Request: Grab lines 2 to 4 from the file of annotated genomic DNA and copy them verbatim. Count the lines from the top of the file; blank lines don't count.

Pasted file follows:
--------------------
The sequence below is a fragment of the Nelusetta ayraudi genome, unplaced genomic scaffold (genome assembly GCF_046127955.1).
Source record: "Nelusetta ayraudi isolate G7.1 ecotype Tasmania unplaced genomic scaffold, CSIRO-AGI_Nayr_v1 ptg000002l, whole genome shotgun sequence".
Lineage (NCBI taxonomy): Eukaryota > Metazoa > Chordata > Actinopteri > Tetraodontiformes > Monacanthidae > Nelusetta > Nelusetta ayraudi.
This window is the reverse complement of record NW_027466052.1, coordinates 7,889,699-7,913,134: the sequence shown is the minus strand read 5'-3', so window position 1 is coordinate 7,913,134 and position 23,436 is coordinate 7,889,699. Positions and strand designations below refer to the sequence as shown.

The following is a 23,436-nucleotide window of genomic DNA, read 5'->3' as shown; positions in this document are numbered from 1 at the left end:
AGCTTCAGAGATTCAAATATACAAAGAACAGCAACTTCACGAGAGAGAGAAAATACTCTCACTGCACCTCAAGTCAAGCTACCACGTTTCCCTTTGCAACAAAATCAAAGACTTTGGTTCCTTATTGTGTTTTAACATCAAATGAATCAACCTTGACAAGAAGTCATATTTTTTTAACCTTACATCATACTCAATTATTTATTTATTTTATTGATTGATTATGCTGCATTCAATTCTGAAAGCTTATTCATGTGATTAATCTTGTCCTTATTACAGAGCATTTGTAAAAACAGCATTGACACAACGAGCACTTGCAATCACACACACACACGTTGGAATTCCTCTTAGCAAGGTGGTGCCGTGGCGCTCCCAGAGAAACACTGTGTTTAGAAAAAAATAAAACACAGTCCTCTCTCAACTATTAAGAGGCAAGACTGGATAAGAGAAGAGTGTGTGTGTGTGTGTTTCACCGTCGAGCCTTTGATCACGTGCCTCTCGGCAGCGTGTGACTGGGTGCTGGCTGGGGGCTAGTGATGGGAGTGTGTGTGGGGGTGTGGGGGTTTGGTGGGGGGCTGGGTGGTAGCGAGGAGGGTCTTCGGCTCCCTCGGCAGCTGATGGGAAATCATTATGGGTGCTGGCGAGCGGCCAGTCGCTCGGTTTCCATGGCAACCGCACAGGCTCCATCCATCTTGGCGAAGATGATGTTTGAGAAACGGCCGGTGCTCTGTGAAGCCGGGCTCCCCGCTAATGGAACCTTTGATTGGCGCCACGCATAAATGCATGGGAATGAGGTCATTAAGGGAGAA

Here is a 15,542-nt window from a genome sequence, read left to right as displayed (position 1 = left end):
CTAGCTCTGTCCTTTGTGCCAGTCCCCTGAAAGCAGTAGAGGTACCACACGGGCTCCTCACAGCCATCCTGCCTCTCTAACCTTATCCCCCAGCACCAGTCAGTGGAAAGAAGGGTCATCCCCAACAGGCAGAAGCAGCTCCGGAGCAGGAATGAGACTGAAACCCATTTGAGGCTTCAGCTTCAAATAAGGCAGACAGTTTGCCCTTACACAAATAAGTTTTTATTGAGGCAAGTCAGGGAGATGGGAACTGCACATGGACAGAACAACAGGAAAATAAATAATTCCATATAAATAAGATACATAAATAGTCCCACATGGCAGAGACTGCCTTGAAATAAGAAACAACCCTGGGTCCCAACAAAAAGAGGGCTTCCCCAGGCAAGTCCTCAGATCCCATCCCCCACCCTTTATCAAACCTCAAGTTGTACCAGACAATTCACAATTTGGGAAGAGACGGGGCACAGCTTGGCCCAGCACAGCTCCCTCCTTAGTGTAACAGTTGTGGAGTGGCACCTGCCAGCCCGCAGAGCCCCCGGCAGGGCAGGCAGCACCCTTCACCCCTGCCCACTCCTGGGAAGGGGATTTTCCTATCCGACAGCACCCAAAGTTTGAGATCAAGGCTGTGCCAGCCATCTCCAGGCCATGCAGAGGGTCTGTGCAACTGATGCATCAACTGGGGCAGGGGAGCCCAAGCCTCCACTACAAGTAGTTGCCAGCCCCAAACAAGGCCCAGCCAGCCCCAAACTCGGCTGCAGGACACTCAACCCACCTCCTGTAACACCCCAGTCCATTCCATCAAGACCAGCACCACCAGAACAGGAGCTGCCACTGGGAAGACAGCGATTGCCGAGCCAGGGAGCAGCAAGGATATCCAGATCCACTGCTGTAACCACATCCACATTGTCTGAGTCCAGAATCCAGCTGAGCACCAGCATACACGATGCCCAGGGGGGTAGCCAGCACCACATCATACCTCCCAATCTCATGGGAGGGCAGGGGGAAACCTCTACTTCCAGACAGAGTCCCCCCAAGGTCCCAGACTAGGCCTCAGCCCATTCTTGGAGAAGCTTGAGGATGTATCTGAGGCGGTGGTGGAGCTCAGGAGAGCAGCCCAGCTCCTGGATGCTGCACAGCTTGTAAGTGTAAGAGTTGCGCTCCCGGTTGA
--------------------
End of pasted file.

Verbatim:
Source record: "Nelusetta ayraudi isolate G7.1 ecotype Tasmania unplaced genomic scaffold, CSIRO-AGI_Nayr_v1 ptg000002l, whole genome shotgun sequence".
Lineage (NCBI taxonomy): Eukaryota > Metazoa > Chordata > Actinopteri > Tetraodontiformes > Monacanthidae > Nelusetta > Nelusetta ayraudi.
This window is the reverse complement of record NW_027466052.1, coordinates 7,889,699-7,913,134: the sequence shown is the minus strand read 5'-3', so window position 1 is coordinate 7,913,134 and position 23,436 is coordinate 7,889,699. Positions and strand designations below refer to the sequence as shown.